Cosmologists find 9,000-light-year-long wave-shaped structure in Milky Way

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The newfound structure — named ‘Radcliffe Wave’ to pay tribute to the Radcliffe Institute for Advanced Study — is around 9,000 light-years long and 400 light-years wide.

It contains around 3,000,000 solar masses of gas and involves most of the close by star-forming regions.

Some of these excellent nurseries were previously thought to form some portion of ‘Gould’s Belt,’ a band of star-forming regions accepted to be situated around the Sun in a ring.

“No astronomer expected that we live next to a giant, wave-like collection of gas — or that it forms the Local Arm of the Milky Way,” said Professor Alyssa Goodman, an astronomer at Harvard University, the Smithsonian Institution, and the Radcliffe Institute of Advanced Study.

“We were completely shocked when we first realized how long and straight the Radcliffe Wave is, looking down on it from above in 3D — but how sinusoidal it is when viewed from Earth.”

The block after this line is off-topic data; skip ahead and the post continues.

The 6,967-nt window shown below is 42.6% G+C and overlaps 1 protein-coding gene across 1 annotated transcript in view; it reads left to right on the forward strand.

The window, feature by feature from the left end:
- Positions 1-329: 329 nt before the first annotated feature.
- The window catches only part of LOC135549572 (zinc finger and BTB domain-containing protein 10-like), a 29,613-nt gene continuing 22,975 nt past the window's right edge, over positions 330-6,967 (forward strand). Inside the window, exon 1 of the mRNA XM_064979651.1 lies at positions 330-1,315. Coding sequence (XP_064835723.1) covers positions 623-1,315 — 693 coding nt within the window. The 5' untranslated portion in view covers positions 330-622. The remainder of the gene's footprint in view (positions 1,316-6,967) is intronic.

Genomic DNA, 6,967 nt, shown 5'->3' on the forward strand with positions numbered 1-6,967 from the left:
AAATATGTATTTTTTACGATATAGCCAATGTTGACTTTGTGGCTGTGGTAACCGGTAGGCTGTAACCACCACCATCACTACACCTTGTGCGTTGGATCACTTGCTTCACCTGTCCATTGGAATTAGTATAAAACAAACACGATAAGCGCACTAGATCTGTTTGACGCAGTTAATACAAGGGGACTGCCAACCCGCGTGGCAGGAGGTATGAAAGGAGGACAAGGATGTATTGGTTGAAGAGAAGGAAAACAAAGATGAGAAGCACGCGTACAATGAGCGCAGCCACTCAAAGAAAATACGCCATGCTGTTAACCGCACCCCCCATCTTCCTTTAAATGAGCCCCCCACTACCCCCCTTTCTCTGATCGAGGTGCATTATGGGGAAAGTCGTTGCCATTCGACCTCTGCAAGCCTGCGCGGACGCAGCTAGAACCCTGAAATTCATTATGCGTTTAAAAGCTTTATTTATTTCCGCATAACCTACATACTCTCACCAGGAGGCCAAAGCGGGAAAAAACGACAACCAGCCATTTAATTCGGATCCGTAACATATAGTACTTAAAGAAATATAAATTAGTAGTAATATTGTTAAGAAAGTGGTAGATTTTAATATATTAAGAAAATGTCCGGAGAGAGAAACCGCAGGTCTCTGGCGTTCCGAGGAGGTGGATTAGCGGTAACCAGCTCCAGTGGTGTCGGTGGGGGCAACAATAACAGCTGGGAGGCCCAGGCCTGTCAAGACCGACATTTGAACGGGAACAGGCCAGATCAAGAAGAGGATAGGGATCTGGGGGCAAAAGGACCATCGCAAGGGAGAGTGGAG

“The Wave’s very existence is forcing us to rethink our understanding of the Milky Way’s 3D structure.”

The research group consolidated Gaia information from different measurements to construct a detailed, 3D map of interstellar matter in the Milky Way and saw the wave-shaped structure in the spiral arm nearest to the Earth.

“Gould and Herschel both observed bright stars forming in an arc projected on the sky, so for a long time, people have been trying to figure out if these molecular clouds form a ring in 3D,” said Professor João Alves, an astrophysicist at the University of Vienna.

“Instead, what we’ve observed is the largest coherent gas structure we know of in the Galaxy, organized not in a ring but a massive, undulating filament.”

“The Sun lies only 500 light-years from the Wave at its closest point. It’s been right in front of our eyes all the time, but we couldn’t see it until now.”

“We don’t know what causes this shape but it could be like a ripple in a pond, as if something extraordinarily massive landed in our Galaxy,” Professor Alves added.

“What we do know is that our Sun interacts with this structure. It passed by a festival of supernovae as it crossed Orion 13 million years ago, and in another 13 million years it will cross the structure again, sort of like we are ‘surfing the wave’,” he said.

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